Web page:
When a husband and wife arrive at the Beth Din, they are seated in a conference room and are introduced to the officiating rabbi, the scribe, and two witnesses who will sign the Get and witness the proceedings. The parties are asked to present some form of formal identification, such as a driver’s license or passport, in order to identify themselves to the rabbis.
The officiating rabbi asks the parties some questions regarding which names they commonly use (since the Get must accurately identify the parties). After that, the husband is asked some standard questions to ascertain that he is willingly participating in the get process, and the husband then verbally authorizes the scribe to write the Get and the witnesses to sign it and witness its delivery. The husband is furnished with a prepared script in English for this purpose.
The Get is then written by the scribe using a feather quill. The Get is 12 lines long and is written in a combination of Hebrew and Aramaic in the same script that we use for the writing of Torah scrolls. Essentially, it is a letter from the husband to the wife that states that she is free to remarry anyone she wishes.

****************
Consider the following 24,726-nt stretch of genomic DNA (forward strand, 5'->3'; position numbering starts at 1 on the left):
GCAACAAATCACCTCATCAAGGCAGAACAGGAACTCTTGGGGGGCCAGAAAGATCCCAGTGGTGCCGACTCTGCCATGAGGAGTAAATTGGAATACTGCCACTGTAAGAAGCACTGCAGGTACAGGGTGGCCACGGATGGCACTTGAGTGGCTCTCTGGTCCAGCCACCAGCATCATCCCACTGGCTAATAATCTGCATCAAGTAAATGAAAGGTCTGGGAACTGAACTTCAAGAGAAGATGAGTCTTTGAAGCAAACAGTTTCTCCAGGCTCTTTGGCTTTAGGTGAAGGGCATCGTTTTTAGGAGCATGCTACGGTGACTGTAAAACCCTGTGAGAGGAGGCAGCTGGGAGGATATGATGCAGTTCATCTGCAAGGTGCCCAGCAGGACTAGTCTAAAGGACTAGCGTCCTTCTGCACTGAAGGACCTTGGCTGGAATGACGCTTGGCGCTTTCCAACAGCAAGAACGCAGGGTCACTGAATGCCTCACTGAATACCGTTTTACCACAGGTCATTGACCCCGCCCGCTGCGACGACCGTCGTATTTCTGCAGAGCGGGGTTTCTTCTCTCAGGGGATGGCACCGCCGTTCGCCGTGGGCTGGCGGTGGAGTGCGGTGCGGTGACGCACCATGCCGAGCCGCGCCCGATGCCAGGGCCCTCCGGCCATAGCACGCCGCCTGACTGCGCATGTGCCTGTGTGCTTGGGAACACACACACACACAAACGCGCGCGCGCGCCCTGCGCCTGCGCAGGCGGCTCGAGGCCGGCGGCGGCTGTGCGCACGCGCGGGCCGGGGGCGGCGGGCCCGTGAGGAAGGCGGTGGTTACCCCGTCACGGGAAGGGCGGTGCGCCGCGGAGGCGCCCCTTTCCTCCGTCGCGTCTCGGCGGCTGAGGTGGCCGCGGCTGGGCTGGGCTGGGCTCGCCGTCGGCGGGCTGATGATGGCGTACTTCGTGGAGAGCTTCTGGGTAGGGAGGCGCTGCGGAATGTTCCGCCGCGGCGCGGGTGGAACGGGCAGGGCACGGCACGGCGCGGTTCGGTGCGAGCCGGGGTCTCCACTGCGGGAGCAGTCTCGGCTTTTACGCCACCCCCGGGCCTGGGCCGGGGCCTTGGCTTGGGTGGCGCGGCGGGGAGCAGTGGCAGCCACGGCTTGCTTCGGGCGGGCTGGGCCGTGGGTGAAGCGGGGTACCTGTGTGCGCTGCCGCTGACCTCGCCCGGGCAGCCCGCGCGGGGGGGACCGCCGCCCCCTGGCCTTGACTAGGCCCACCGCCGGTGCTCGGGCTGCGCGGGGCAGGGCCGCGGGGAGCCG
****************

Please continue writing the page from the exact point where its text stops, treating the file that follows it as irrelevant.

The two authorized witnesses read the Get and then sign their names to it. The wife is asked some standard questions to confirm that she is willingly accepting the get. These questions and answers are also furnished with a prepared script in English. The Get is then folded by the scribe, and the husband holds the Get over his wife’s hands, declares that he is giving it to her for the purpose of divorce, and then places the Get in his wife’s hands in the presence of the witnesses. Once the wife has received the Get, the couple is considered divorced under Jewish law.
The Get itself is cut into by the supervising rabbi and it is retained in the Beth Din files. Within a few days after the Get has been arranged, the Beth Din issues a certificate (the ptur) to each party, indicating that a Get has been given and accepted and that each party is free to remarry once their civil divorce process has been completed.
A Get can also be arranged through separate meetings with the husband and wife, such as where they are geographically distant from one another or where they are not comfortable being in the same room together. In such cases, the husband appoints an agent (shaliach) to deliver the Get on his behalf during his meeting with the rabbis. That agent (or sub-agent, in situations where the Get is sent to another rabbinical court to be delivered to a wife in a different location) then delivers the Get to the wife outside the presence of the husband.